MHA said family and friends are often the first to notice behavioural changes.
It said that in past cases, friends and family members had withheld information from authorities either out of denial or misguidedly believing that they are protecting their loved ones.
"The opposite is true,” it added. “The amorphous nature of the enemy we face today means that even though our security agencies will do what it takes to detect and prevent terrorist attacks, they cannot do so alone.”
At stake are not just property and lives, but Singapore’s identity as a multiracial, multi-religious society, MHA said, calling on people to play their part in keeping Singapore safe.
The report said the Internal Security Act had dealt with 14 radicalised Singaporeans since 2015.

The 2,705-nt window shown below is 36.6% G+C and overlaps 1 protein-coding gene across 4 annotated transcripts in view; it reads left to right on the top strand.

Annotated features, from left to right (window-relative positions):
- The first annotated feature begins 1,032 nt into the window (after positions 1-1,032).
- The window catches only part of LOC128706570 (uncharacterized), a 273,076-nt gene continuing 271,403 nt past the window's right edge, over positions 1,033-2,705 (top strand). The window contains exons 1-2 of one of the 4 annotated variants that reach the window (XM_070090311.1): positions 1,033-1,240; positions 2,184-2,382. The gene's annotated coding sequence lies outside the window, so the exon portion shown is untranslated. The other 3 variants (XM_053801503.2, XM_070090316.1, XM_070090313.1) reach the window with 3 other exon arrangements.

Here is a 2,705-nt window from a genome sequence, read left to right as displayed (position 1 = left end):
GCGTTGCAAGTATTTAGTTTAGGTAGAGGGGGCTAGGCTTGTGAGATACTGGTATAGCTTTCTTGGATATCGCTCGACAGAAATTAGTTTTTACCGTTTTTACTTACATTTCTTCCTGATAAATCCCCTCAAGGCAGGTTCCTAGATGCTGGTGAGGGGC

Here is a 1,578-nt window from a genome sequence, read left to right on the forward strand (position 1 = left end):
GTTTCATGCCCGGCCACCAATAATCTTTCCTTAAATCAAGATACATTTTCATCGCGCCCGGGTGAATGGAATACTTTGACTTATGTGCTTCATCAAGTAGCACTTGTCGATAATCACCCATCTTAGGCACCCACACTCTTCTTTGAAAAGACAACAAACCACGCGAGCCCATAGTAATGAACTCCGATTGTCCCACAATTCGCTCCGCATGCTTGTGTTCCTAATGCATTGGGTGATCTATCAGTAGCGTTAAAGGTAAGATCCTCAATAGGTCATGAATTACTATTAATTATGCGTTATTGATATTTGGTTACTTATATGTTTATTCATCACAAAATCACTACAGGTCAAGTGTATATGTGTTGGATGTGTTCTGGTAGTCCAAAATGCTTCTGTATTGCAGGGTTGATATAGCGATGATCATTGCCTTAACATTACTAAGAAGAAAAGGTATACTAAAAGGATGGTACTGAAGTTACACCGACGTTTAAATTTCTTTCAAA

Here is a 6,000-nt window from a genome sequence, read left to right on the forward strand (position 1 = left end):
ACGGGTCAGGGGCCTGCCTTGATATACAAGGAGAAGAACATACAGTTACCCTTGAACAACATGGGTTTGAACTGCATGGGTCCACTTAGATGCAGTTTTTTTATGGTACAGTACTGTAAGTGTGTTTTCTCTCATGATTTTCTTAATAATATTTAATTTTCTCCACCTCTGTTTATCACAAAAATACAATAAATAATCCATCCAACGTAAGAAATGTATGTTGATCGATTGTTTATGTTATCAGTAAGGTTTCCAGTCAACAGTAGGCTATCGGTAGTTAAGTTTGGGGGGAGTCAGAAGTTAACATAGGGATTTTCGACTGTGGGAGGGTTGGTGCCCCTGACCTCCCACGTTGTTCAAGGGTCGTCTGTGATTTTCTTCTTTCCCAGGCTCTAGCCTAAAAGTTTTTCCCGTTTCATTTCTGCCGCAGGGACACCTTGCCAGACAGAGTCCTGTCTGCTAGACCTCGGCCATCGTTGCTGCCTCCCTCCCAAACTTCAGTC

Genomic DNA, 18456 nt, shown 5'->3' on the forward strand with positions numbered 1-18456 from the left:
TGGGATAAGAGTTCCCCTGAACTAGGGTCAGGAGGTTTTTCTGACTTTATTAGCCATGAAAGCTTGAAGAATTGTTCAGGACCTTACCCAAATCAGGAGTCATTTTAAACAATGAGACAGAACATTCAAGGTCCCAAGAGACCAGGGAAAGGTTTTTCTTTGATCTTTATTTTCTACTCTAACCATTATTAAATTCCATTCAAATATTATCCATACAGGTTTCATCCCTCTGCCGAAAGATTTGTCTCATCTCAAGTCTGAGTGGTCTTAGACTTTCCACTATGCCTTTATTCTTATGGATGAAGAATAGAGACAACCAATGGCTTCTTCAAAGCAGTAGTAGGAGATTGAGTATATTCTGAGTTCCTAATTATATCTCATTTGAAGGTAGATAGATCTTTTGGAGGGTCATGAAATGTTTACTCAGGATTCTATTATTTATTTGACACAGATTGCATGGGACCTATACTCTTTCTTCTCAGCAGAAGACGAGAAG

"Among the recently detained Singaporeans, two of them said that they were prepared to carry out attacks in Singapore on behalf of ISIS. One of them said he wanted to assassinate the President and Prime Minister of Singapore so that the country would become leaderless and could be turned into an Islamic state under the 'Islamic caliphate'."
Mr Muhammad Faizal, a research fellow from the Centre of Excellence for National Security, said: "Singaporeans can use the Religious Rehabilitation Group (RRG) app or call the RRG helpline 1800-774 7747 if they have questions on radicalisation or suspect someone is radicalised."